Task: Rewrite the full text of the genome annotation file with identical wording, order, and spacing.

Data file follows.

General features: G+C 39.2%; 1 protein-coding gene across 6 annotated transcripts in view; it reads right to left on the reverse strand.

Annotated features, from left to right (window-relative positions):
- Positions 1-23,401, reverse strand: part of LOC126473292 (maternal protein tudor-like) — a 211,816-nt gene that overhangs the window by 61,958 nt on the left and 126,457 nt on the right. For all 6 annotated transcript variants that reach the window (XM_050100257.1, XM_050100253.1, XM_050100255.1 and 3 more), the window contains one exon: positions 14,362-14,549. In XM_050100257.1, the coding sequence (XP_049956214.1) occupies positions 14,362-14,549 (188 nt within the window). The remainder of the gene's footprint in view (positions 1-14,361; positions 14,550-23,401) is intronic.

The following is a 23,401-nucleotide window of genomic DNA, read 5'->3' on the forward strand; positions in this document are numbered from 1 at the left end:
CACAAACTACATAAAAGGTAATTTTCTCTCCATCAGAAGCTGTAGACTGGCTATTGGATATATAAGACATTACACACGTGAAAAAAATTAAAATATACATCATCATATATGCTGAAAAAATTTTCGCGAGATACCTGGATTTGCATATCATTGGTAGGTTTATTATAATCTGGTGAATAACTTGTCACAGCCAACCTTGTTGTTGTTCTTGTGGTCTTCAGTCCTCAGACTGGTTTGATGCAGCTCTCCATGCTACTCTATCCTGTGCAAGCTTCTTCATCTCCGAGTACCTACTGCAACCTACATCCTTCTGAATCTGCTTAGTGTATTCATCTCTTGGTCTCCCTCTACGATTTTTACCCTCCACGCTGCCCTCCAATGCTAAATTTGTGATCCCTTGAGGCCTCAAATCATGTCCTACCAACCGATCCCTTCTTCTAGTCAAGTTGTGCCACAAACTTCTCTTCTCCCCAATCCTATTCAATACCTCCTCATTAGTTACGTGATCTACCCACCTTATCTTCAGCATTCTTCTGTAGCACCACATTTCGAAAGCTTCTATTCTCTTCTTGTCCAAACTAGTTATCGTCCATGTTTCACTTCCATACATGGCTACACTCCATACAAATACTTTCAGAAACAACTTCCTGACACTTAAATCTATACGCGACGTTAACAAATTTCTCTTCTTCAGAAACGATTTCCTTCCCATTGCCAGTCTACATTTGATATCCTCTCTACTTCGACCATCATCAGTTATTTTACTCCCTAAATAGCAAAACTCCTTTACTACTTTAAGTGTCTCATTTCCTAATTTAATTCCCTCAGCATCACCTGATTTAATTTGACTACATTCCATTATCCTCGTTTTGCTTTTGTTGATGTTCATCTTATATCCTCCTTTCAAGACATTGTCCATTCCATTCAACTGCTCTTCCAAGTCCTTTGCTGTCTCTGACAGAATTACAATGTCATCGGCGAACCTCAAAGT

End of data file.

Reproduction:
General features: G+C 39.2%; 1 protein-coding gene across 6 annotated transcripts in view; it reads right to left on the reverse strand.

Annotated features, from left to right (window-relative positions):
- Positions 1-23,401, reverse strand: part of LOC126473292 (maternal protein tudor-like) — a 211,816-nt gene that overhangs the window by 61,958 nt on the left and 126,457 nt on the right. For all 6 annotated transcript variants that reach the window (XM_050100257.1, XM_050100253.1, XM_050100255.1 and 3 more), the window contains one exon: positions 14,362-14,549. In XM_050100257.1, the coding sequence (XP_049956214.1) occupies positions 14,362-14,549 (188 nt within the window). The remainder of the gene's footprint in view (positions 1-14,361; positions 14,550-23,401) is intronic.

The following is a 23,401-nucleotide window of genomic DNA, read 5'->3' on the forward strand; positions in this document are numbered from 1 at the left end:
CACAAACTACATAAAAGGTAATTTTCTCTCCATCAGAAGCTGTAGACTGGCTATTGGATATATAAGACATTACACACGTGAAAAAAATTAAAATATACATCATCATATATGCTGAAAAAATTTTCGCGAGATACCTGGATTTGCATATCATTGGTAGGTTTATTATAATCTGGTGAATAACTTGTCACAGCCAACCTTGTTGTTGTTCTTGTGGTCTTCAGTCCTCAGACTGGTTTGATGCAGCTCTCCATGCTACTCTATCCTGTGCAAGCTTCTTCATCTCCGAGTACCTACTGCAACCTACATCCTTCTGAATCTGCTTAGTGTATTCATCTCTTGGTCTCCCTCTACGATTTTTACCCTCCACGCTGCCCTCCAATGCTAAATTTGTGATCCCTTGAGGCCTCAAATCATGTCCTACCAACCGATCCCTTCTTCTAGTCAAGTTGTGCCACAAACTTCTCTTCTCCCCAATCCTATTCAATACCTCCTCATTAGTTACGTGATCTACCCACCTTATCTTCAGCATTCTTCTGTAGCACCACATTTCGAAAGCTTCTATTCTCTTCTTGTCCAAACTAGTTATCGTCCATGTTTCACTTCCATACATGGCTACACTCCATACAAATACTTTCAGAAACAACTTCCTGACACTTAAATCTATACGCGACGTTAACAAATTTCTCTTCTTCAGAAACGATTTCCTTCCCATTGCCAGTCTACATTTGATATCCTCTCTACTTCGACCATCATCAGTTATTTTACTCCCTAAATAGCAAAACTCCTTTACTACTTTAAGTGTCTCATTTCCTAATTTAATTCCCTCAGCATCACCTGATTTAATTTGACTACATTCCATTATCCTCGTTTTGCTTTTGTTGATGTTCATCTTATATCCTCCTTTCAAGACATTGTCCATTCCATTCAACTGCTCTTCCAAGTCCTTTGCTGTCTCTGACAGAATTACAATGTCATCGGCGAACCTCAAAGT